The custom of legal duels prevailed at Orleans, even in all demands of
debt. Louis the Young declared that this custom should take place
only when the demand exceeded five sous. This ordinance was a local law;
for in St. Louis' time it was sufficient that the value was more than
twelve deniers. Beaumanoir had heard a gentleman of the law
affirm that formerly there had been a bad custom in France of hiring a
champion for a certain time to fight their battles in all causes. This
shows that the custom of judiciary combat must have prevailed at that
time to a wonderful extent.
20. Origin of the Point of Honour. We meet with inexplicable enigmas in
the codes of laws of the Barbarians. The law of the Frisians allows
only half a sou in composition to a person that had been beaten with a
stick, and yet for ever so small a wound it allows more. By the Salic
law, if a freeman gave three blows with a stick to another freeman, he
paid three sous; if he drew blood, he was punished as if he had wounded
him with steel, and he paid fifteen sous: thus the punishment was
proportioned to the greatness of the wound. The law of the Lombards
established different compositions for one, two, three, four blows, and
so on. At present, a single blow is equivalent to a hundred
The constitution of Charlemagne, inserted in the law of the Lombards,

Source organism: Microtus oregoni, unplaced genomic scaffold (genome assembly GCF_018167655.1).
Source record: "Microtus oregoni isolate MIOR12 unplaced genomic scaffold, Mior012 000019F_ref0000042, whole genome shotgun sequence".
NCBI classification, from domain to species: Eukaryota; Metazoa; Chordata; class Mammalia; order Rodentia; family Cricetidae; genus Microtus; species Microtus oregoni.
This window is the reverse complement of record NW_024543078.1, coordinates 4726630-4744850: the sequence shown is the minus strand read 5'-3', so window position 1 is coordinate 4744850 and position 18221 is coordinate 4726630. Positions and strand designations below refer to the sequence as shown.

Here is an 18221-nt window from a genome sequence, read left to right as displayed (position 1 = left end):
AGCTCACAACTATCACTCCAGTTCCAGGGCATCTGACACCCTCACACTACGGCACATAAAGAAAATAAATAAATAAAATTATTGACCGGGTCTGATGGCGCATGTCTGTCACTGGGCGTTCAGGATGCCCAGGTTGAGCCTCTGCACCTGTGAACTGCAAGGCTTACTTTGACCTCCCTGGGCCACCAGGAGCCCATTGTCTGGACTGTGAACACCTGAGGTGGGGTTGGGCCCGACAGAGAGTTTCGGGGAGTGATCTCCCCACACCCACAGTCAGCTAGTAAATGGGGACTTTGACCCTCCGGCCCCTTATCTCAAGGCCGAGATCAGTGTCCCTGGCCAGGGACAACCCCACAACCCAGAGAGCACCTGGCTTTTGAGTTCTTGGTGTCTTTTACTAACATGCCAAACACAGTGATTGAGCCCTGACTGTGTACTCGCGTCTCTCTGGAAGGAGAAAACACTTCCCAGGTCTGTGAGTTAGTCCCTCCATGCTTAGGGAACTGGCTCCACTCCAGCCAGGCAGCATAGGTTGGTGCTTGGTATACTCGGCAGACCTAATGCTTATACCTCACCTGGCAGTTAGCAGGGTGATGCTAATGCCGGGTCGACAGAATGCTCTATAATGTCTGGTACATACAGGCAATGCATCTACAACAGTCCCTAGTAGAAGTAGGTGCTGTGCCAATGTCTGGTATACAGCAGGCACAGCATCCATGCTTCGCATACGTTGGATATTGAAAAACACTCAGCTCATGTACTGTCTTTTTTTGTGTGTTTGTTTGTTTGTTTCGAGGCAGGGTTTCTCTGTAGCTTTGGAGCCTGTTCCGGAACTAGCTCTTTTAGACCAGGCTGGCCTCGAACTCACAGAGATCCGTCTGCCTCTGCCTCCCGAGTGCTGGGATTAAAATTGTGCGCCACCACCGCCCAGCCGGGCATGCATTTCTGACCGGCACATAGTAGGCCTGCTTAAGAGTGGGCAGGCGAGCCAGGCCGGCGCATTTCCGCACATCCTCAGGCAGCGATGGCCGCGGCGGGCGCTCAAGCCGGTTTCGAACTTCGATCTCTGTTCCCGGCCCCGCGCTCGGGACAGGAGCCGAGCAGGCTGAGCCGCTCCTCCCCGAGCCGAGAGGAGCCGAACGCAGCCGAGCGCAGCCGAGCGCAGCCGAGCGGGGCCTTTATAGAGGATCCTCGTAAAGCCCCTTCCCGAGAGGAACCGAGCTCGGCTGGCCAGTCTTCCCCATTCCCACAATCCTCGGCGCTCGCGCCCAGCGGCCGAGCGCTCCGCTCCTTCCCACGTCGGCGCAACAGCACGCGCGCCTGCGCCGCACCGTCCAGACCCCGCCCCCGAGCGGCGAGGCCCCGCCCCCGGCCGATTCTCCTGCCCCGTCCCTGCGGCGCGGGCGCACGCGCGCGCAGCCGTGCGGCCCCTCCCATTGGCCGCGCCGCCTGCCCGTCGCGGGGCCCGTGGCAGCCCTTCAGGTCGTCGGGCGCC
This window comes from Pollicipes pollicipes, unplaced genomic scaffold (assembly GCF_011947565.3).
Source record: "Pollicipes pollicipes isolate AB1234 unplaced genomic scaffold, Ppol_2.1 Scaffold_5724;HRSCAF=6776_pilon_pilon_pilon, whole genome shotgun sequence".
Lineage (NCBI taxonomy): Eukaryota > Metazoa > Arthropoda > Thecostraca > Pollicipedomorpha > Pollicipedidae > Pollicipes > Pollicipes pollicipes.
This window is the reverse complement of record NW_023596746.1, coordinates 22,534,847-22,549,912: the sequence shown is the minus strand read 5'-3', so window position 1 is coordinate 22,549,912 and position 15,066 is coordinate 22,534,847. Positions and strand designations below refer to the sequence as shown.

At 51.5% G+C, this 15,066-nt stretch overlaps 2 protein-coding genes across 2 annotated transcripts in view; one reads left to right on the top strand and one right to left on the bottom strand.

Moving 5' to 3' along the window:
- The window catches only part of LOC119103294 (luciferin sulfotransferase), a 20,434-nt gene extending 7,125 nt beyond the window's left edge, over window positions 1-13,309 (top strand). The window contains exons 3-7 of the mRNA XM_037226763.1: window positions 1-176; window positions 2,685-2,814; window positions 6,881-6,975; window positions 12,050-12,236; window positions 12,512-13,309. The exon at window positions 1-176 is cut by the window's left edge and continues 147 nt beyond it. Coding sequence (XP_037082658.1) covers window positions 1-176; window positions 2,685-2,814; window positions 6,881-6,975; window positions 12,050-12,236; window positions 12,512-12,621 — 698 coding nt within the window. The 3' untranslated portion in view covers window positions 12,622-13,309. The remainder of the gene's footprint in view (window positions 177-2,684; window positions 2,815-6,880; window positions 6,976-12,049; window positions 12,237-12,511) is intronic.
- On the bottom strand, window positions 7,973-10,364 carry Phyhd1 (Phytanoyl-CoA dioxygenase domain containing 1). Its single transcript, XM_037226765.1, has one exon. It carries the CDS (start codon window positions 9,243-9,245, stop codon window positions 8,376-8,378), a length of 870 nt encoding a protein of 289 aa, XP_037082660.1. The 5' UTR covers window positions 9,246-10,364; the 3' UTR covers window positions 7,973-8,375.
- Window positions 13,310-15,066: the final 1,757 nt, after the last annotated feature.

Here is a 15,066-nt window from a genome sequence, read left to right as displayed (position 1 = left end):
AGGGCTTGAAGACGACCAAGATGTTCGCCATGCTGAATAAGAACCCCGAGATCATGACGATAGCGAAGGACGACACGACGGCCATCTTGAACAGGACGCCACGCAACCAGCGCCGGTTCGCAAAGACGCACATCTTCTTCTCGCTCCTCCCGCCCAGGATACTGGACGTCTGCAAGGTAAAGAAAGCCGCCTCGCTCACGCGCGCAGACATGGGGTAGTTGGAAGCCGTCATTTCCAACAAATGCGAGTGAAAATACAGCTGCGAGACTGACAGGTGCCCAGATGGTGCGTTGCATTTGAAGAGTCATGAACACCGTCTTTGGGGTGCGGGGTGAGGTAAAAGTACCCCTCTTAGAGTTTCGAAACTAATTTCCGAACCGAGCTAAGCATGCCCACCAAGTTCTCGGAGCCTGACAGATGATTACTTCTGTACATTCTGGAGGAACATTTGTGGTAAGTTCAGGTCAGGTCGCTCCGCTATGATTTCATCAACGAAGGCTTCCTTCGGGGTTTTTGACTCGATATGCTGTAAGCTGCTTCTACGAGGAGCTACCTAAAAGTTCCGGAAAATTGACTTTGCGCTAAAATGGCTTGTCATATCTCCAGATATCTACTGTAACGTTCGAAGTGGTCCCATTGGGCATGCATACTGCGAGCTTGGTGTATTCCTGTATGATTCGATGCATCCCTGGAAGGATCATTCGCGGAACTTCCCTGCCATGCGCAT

ordains that those who were allowed the trial by combat should fight
with bastons. Perhaps this was out of regard to the clergy; or
probably, as the usage of legal duels gained ground, they wanted to
render them less sanguinary. The capitulary of Louis the Debonnaire
allows the liberty of choosing to fight either with the sword or
baston. In process of time none but bondmen fought with the
Here I seethe first rise and formation of the particular articles of our
point of honour. The accuser began by declaring in the presence of the
judge that such a person had committed such an action, and the accused
made answer that he lied, upon which the judge gave orders for the
duel. It became then an established rule that whenever a person had the
lie given him, it was incumbent on him to fight.
Upon a man's declaring that he would fight, he could not afterwards
depart from his word; if he did, he was condemned to a penalty. Hence
this rule ensued, that whenever a person had engaged his word, honour
forbade him to recall it.
villains fought on foot and with bastons. Hence it followed that
the baston was looked upon as the instrument of insults and